How to get around when you don’t speak the language

Marion Fernandez

Landing in a foreign country can be overwhelming on many fronts, but the worst has to be when you have traveled to a country that speaks a different language. Even in more western countries where you can usually find someone who speaks English, all of the signs, menus, maps, and even money is going to be in another language. While that feeling may not go away immediately, you should not worry. There are many ways to communicate even when you do not speak the language.

Download a translation app

A translation app is a new way to get around in a foreign location.
A translation app is a new way to get around in a foreign location.

This is pretty easy these days. A translation app may help you find the words that you are looking for easier than thumbing through a dictionary. You would need a translator or dictionary in instances where you need something specific but you simply cannot describe what it is without the right words. The listener will know it’s a translation and they are typically far from perfect, but it should get you closer to what you need.

Use your positive attitude

Much of what we say to strangers is what we say without using words. Body language and facial expressions can project how you feel without using words. Smiling when you are trying to ask something will give you better odds in getting help from a stranger.

Likewise, if you are polite and courteous should you make a faux-pas, strangers will be more forgiving of you. There are exceptions to this where it is not customary to smile at strangers, so you may want to check out local codes of conduct first.

Learn a few words

Learn a few important phrases
Learn a few important phrases

Before you hop on the plane and travel around the world, study up on the language. I don’t mean you should attempt fluency in a short span of time, but see if you can find out the important words that will help you get around. Words and phrases like “thank you,” “how much,” “where is the toilet,” and “I need help” can help you out in quite a few different situations. It would be minimal at best, but it can get you around more easily.

Point and gesture to things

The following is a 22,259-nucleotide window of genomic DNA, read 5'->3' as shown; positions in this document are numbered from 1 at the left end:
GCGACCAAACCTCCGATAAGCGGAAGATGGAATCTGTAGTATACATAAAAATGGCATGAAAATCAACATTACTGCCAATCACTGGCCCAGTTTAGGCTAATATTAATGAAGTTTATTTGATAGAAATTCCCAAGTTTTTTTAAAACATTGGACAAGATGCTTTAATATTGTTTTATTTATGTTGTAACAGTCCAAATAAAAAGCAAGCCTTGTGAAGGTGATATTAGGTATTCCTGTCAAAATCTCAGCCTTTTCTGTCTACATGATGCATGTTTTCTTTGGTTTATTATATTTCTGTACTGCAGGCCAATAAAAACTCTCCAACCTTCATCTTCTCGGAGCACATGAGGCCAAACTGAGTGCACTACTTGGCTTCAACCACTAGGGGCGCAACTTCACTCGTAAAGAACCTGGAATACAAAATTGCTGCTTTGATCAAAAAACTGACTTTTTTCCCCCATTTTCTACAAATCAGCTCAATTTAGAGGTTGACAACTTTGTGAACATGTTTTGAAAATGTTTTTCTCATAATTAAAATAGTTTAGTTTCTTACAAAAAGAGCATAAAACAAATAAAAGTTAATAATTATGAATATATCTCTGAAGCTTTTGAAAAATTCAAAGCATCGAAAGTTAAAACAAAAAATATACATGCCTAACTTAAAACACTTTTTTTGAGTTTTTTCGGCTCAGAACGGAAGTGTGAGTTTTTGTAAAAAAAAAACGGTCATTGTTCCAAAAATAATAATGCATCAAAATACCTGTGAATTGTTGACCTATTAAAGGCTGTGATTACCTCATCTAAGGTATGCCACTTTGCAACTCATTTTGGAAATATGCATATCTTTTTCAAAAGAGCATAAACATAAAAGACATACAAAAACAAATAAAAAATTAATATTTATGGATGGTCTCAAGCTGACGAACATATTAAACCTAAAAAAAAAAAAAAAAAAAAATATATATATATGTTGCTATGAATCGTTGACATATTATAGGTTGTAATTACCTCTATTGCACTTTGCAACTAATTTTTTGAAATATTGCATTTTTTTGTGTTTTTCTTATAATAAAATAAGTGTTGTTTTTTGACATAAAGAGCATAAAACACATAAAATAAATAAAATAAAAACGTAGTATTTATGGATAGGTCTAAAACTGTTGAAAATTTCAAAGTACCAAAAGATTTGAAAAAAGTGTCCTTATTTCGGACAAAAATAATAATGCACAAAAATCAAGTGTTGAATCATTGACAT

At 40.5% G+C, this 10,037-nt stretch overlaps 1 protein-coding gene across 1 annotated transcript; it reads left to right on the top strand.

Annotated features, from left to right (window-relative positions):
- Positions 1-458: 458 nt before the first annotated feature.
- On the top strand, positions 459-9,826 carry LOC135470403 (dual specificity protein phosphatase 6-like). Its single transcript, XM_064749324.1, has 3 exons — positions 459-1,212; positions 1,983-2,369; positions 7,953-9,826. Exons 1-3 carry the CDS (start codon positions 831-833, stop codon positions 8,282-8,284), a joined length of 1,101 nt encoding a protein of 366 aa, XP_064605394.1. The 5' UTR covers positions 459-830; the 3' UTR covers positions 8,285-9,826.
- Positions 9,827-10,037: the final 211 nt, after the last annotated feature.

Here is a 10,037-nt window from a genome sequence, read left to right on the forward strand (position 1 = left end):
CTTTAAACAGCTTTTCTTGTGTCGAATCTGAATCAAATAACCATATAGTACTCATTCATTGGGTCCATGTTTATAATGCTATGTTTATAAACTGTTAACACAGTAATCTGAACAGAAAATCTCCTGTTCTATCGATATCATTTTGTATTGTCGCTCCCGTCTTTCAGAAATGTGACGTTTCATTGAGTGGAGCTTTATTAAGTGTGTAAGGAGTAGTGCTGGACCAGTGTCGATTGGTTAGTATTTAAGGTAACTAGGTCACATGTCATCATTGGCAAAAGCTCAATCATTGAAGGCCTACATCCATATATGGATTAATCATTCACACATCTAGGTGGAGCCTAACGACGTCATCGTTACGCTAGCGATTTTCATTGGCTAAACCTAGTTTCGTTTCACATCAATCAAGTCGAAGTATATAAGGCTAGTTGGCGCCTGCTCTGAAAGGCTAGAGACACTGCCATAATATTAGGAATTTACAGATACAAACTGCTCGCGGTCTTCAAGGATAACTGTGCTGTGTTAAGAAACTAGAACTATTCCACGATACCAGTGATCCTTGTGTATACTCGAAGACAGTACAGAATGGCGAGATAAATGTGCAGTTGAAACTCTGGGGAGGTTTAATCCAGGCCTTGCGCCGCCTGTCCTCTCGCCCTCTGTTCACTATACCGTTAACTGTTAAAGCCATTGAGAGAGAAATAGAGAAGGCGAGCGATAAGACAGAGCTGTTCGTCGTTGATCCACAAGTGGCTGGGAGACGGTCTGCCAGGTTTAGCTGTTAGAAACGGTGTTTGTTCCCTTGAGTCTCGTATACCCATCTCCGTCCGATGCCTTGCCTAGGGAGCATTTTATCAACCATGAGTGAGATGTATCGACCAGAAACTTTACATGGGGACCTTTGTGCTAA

I do need to let you know that some hand gestures mean different things in different places, so it is a good idea to make sure you know if the country you are traveling to does have different customs. Once you have figured out the standard accepted method of pointing, you will find you can get around pretty easily. You can point to food on a menu, point to places on a map, or even point at pictures of things on your phone to get the help that you need.

Use flashcards

This actually helped me personally on a trip to Taiwan. Having some phrases, addresses, and numbers listed on a few flashcards can be really useful. Like if you are in a cab and want the driver to take you somewhere, you can simply flash them your card and they can take you there.

If you’re strapped for time and can’t learn the language, jot down important addresses or phrases on flash cards that can be shown to people
If you’re strapped for time and can’t learn the language, jot down important addresses or phrases on flash cards that can be shown to people

Of course, you are welcome to attempt to speak the language as well, it just seems easier to show what you need instead of fumbling over words you do not understand. Flashcards are a handy way to ask for something without a struggle. You don’t even need to make them ahead of time. Your hotel concierge should be able to write down addresses and phrases for you, which will help you get around without too much struggle.

Most importantly, remember to relax and enjoy yourself. While the people, language and customs are different in other countries, at the end of the day, they are just people. Ask them for help when you need to.

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marion-fernandez is one of the authors writing for Outdoor Revival